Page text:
The Linux Cast

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Mobile Email Sucks Donkey Balls

Most of my email use is actually on my phone. I've never found an email client on Linux that I really like (I use Thunderbird, but it has so many issues). When I'm on iOS, the email clients are great and plentiful.

And while there are many email clients on Android, there aren't many good ones, or at least not any good ones that don't also come with a huge caveat (which I'll talk about later).

For years, I've been using Nine, and it's a really good app, but I've been using multiple email accounts for a few months now and the unified inbox that Nine offers is just not great. Mostly because you can't set it as your default view, which means you have to constantly switch back to it after reading a message or managing your messages. That is annoying AF.

So, I've been looking for something different. I really only have three needs when it comes to an app for email: it has to have a good, default unified inbox (which means multi-account support is a must), it has to be customizable (I like to be able to tweak colors and change the quick actions in the notifications), and it has to be good looking or at least well enough designed that it isn't off putting.

That last one is honestly the hardest thing to find. iOS does such a better job when it comes to app design. There are so many on Android that just look like utter garbage. I tried K9, because I thought open source was a good idea, but it is so dated and doesn't have many features that I've come to expect (like swiping to delete and so on). So that was a no go.

Over the last few days, I've probably tried 10 different clients. And there have been a few that I thought would be okay. Spike and AquaMail were both really nice, though AquaMail wasn't that great looking out of the box. The issue is that both of them had that caveat I mentioned earlier, and that is their paid plans. And that brings me to the meat of the story.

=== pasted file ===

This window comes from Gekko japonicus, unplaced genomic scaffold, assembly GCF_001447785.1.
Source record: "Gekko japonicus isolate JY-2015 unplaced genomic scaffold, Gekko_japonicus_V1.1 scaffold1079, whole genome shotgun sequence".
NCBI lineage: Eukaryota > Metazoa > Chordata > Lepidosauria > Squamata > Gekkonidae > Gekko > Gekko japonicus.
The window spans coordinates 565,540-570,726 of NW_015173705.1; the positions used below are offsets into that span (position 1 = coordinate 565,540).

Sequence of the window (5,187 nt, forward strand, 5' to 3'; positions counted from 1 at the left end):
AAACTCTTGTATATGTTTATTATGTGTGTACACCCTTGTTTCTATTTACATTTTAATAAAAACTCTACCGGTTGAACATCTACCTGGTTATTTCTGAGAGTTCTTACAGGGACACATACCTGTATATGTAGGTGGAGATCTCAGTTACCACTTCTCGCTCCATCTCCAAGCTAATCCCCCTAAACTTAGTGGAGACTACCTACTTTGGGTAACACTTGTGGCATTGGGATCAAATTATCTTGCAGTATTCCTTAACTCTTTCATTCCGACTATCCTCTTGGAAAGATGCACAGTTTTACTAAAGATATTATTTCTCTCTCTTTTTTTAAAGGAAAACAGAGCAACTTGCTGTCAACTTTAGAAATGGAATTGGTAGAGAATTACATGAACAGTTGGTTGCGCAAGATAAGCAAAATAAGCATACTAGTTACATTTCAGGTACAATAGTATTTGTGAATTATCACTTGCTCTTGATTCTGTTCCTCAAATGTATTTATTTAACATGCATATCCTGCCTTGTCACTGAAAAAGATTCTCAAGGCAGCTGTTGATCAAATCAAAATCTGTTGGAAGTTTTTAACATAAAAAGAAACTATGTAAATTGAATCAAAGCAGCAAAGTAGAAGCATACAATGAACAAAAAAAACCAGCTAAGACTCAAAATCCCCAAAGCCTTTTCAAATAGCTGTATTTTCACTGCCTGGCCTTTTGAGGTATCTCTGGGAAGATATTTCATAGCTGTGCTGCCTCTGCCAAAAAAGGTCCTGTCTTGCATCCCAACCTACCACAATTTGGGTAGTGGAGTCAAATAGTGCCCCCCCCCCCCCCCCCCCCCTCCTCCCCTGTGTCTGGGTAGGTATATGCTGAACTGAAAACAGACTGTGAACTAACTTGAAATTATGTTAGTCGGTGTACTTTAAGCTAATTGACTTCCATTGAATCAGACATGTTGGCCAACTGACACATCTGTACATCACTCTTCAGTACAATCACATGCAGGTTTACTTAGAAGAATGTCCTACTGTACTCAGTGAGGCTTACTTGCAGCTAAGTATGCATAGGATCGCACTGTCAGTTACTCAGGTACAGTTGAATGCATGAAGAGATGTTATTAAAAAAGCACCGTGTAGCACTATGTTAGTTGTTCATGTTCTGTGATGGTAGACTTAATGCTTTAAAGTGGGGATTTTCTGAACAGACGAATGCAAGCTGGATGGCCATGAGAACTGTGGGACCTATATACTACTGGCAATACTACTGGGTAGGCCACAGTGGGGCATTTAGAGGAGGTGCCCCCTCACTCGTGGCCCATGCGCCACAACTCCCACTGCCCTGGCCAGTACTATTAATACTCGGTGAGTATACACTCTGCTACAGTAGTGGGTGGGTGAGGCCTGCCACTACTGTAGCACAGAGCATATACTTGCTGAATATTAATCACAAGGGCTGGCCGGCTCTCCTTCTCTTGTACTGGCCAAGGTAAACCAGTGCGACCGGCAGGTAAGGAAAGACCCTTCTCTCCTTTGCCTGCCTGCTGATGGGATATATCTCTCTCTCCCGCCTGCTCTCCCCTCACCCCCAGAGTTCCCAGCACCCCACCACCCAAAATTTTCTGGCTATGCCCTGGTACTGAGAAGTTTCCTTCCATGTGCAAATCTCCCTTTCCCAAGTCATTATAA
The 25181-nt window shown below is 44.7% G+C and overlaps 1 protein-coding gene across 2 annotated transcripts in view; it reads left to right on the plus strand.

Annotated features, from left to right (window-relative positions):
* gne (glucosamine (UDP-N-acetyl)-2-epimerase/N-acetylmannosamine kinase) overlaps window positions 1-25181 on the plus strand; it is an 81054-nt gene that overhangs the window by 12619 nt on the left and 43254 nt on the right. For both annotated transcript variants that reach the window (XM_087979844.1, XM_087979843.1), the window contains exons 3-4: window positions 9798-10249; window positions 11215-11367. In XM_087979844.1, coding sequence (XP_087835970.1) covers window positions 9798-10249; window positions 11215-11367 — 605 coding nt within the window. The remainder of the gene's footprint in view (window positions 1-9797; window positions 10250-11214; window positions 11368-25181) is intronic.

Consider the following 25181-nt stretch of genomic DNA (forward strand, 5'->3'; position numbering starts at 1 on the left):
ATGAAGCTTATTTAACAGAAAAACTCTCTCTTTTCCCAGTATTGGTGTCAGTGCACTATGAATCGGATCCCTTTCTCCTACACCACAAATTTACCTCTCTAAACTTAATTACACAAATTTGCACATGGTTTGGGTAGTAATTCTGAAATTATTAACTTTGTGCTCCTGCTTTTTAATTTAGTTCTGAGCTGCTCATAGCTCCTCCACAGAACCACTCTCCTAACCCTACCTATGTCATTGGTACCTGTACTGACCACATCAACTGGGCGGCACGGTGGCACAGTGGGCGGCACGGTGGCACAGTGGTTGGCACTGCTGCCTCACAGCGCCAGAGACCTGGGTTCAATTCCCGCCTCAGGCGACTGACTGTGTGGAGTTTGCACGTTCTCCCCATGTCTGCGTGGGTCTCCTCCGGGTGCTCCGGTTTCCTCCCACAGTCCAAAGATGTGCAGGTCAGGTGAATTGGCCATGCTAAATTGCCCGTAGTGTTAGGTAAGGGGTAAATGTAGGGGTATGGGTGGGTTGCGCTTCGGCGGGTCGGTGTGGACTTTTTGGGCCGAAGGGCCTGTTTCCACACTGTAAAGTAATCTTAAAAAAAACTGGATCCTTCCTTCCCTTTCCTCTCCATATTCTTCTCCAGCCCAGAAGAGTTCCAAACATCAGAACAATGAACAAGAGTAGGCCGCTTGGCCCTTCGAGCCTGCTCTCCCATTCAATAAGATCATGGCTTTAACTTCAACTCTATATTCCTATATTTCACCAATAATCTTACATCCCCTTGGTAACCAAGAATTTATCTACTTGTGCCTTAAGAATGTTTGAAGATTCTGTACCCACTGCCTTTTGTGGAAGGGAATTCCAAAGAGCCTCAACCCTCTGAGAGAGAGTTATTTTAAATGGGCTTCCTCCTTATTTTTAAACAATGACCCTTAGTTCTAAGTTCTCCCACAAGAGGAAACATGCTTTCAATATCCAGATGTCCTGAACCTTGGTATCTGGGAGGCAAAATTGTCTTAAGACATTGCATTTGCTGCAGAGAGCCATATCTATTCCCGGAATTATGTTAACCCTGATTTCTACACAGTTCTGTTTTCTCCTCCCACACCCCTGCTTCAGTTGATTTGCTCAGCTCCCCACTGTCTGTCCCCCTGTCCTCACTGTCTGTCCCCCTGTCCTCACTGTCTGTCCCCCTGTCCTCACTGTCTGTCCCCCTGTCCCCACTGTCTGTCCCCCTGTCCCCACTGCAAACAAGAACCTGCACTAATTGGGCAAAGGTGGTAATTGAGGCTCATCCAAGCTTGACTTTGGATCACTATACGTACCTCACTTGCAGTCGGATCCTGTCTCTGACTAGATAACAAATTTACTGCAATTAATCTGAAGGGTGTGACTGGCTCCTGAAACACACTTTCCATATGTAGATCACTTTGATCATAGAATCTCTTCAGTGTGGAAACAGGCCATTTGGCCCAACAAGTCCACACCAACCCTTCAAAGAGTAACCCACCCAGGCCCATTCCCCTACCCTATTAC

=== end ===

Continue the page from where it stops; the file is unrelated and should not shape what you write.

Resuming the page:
It turns out that developers need to make money. This is something I've talked about on the channel before when it comes to Linux and Open Source. I understand this, and I'm quite happy to pay for an application when I like it and use it. I'm not made of money, but when I can, I will gladly pay money for an app. I'll even pay exorbitant amounts for an app if I really like it. (I paid 40 bucks for a Twitter client once, I shit you not). What I will not do is pay $100 a year for an email client. It seems that every email client on Android that is actually any good has a pro plan that costs an arm and a leg.

I hate subscription services for apps. I can get behind a subscription service for a service (Netflix and a VPN or something), but for an App, I can't stand it. It's one of the reasons why I would never use Photoshop or Adobe Premier. I will never pay $70 a month for an app. Just let me buy it. I've proven that I'm not unwilling to spend a load of money for an app if it is good and useful. Hell, I even paid 200 bucks for the Adobe suite back in the day (in college). I won't pay for that money month to month.

Add on top of all that, the 'perks' that these email clients offer are just horrible. The two I mentioned above, Spike and AquaMail, hide features that should be a basic part of their client, behind their paywall. Specifically, AquaMail doesn't offer you multi-account support without giving them $14.99 a month or something like that. That's nuts.

In the end I did find an app. It's called Email from Edison Software. And it's beautifully designed and has all the features I need. It does have a pro plan for $100 a year, but they have at least not hidden the necessary features behind that plan, so I can just use it for free. I wish they didn't have the subscription plan, because I'd gladly throw them 20 bucks or something. I just refuse to do it every month.

I hope everyone is doing well. If you're reading this on the website, you can get all of these blog posts early by supporting me on Patreon.

Have a good week,